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The Illinois Energy Conservation Code, Public Act 093-0936 (Illinois Energy Conservation Code [IECC] for Commercial Buildings) was signed into law in August, 2004. The Illinois Energy Conservation Code for Commercial Buildings became effective April 8, 2006. On October 9, 2007 the Law was revised to mandate the latest published edition, excluding supplements, of the International Energy Conservation Code. As of August 18, 2009 the Illinois Energy Conservation Code for Commercial Buildings is the 2009 International Energy Conservation Code. On August 28, 2009, Public Act 096-0778 requiring an energy code for residential buildings was signed into law. Public Act 096-0778 was signed into law on August 28, 2009 amending the Energy Efficient Commercial Building Act by including residential buildings and amending the name of the act to the Energy Efficient Building Act. The new requirements for residential buildings became effective on January 29, 2010. Effective July 23rd, 2013 the 2012 International Energy Conservation Code was State Law.

The 2015 IECC became effective in Illinois on January 1, 2016. On July 1, 2017, Illinois Executive Order 17-03 transferred responsibility for the Illinois Energy Conservation Code from DCEO to Illinois Environmental Protection Agency. The 2018 IECC is currently effective in the State of Illinois. Work has begun to adopt the 2021 IECC and is expected to be adopted fall of 2023.

When Does This Code Apply?

  • Any new construction (additions, alterations, renovations and repairs) including window replacement
  • Additions can comply alone or in combination with existing buildings
  • Any building that is provided with an electrical service in excess of 100 amps (This includes garages, pole barns, etc)
  • Any non-conditioned space that is altered to become conditioned space shall be required to be brought into full compliance with this code
  • Exemptions:
    • Unaltered portions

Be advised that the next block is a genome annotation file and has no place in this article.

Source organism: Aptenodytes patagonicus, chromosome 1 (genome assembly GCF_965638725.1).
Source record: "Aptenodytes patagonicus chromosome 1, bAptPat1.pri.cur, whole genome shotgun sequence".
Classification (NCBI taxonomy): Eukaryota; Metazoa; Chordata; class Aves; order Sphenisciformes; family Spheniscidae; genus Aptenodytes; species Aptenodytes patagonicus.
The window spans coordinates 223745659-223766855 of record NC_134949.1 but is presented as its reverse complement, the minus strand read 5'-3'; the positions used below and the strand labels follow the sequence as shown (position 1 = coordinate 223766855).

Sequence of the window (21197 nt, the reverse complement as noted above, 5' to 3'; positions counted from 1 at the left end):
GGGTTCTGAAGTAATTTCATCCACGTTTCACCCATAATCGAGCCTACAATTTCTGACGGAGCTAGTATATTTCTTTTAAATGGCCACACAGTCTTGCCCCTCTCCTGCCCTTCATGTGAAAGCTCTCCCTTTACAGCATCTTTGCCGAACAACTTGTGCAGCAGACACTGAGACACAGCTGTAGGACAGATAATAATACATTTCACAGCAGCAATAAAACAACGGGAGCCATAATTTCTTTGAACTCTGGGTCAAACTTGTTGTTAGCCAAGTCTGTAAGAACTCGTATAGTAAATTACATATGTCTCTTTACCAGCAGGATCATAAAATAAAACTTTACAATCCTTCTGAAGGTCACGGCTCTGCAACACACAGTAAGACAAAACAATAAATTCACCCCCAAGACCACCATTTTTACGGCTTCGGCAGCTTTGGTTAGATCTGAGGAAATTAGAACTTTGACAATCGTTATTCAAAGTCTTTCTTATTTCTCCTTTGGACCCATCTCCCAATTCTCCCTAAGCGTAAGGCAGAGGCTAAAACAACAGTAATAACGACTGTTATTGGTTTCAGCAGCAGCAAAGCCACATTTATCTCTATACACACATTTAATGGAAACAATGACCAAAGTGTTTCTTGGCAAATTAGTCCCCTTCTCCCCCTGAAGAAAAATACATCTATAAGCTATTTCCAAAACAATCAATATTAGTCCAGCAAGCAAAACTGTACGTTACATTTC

• Storm windows over existing fenestration
    • Glass only replacements
    • Existing ceiling, wall or floor cavities exposed during construction if already filled with insulation
    • Where existing roof, wall or floor cavity isn't exposed
    • Reroofing for roofs where neither sheathing nor insulation is exposed

There are two big terms to learn with this code:

  • Prescriptive - required but can be lessened or eliminated in trade for compensating improvements elsewhere
  • Mandatory - required and cannot be traded down, even in the simulated performance path.

Building envelope

  • Ceilings
    • For our area, R-49 becomes the required insulation (table R402.1.1).
    • The code provides tables in R-values and assumes standard truss systems. The code does encourage raised-heel trusses (also known as an energy truss).
    • There are accommodations if rafters/trusses are not large enough for standard insulation.
    • Access hatches and doors between conditioned and unconditioned spaces must be insulated and weather-stripped.
    • If you have loose fill (blow-in insulation) you must provide access to all equipment that prevents damaging or compressing the insulation.
  • Walls
    • For our area, R-20 becomes the required insulation. This can also be met with R-13 plus R-5 sheathing (table R402.1.1).
    • Walls must be insulated including those next to unconditioned spaces